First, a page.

Central Elementary generating interest from buyers

The building that once housed Central Elementary School may soon find new life in the private sector, if and when Haywood County Commissioners take a pass on it.

In October 2015, a surprise $2.4 million budget shortfall prompted Haywood County Board of Education officials to ponder cost-cutting measures. The announcement of plans to close the school shocked parents and students in January 2016 and prompted an ongoing lawsuit alleging that open meeting laws and school board policy were violated.

In August 2016, the board declared the building — which costs $67,000 per year to maintain — surplus property for disposal. The facility is valued at $3.6 million.

“Haywood County has first option to purchase it,” said Bill Nolte, assistant superintendent of Haywood County Schools. 

Per North Carolina law, School Board Chairman Chuck Francis offered the building to the county by letter on Aug. 9, stating that the property was “available for your purchase at the fair market price” and asked for a response at the board’s “earliest convenience.”

Since then, the composition of the Haywood County Board of Commissioners has changed, with longtime Democratic Chairman Mark Swanger declining to stand for re-election, Republican Brandon Rogers winning Swanger’s vacant seat on Nov. 8, and incumbent Democrat Kirk Kirkpatrick assuming Swanger’s chairmanship shortly thereafter. 

County manager Ira Dove said that the county hadn’t yet responded or otherwise taken any action toward making a decision, and Kirkpatrick said the county wasn’t necessarily in any hurry.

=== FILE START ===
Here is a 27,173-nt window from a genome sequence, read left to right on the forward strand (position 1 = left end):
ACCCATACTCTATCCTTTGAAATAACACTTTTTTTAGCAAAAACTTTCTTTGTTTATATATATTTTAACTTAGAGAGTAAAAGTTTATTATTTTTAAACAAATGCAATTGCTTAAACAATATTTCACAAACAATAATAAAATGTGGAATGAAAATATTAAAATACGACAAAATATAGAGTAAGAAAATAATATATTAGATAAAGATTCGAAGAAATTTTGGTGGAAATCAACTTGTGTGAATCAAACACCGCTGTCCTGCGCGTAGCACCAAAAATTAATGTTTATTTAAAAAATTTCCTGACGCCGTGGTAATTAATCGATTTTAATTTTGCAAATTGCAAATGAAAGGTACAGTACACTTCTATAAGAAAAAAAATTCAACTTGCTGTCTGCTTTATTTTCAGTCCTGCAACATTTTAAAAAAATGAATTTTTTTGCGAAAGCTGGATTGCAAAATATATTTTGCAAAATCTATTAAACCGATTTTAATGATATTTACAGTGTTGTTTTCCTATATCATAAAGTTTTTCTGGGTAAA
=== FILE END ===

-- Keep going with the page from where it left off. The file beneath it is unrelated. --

“Not right now,” Kirkpatrick said. “The school board has multiple things going on. We’re not in any rush.”

The published agenda for the regular commissioners’ meeting Jan. 17 didn’t list any potential action to be taken on the property, either.  

Dove also said it was his understanding that the county was under no deadline to take action, which leaves the issue up in the air for now. 

But as the board of education awaits a decision from the county, interested buyers have already begun contacting the school board, inquiring as to the availability of the site. 

If the county passes on the purchase, the building would be offered up for sale to the general public. Upon receipt of an offer, other interested entities would have a short period of time to best the previous offer. Such competitive bidding would continue until competitors stop topping previous bids and the board accepts a final offer. 

Superintendent of Haywood County Schools Dr. Anne Garrett said two educational entities and two social services agencies may be considering just such a purchase. 

One — a mental health agency — would likely utilize the building for administrative and meeting space. Another, Garrett said, was a nonprofit group with the goal of providing affordable housing for veterans.

Garrett also said that Thom Morgan, on behalf of Haywood Christian Academy, had approached the school board, as had a nonprofit educational organization similar to children’s science and health center The Health Adventure in Asheville, which closed after 44 years in 2013. 

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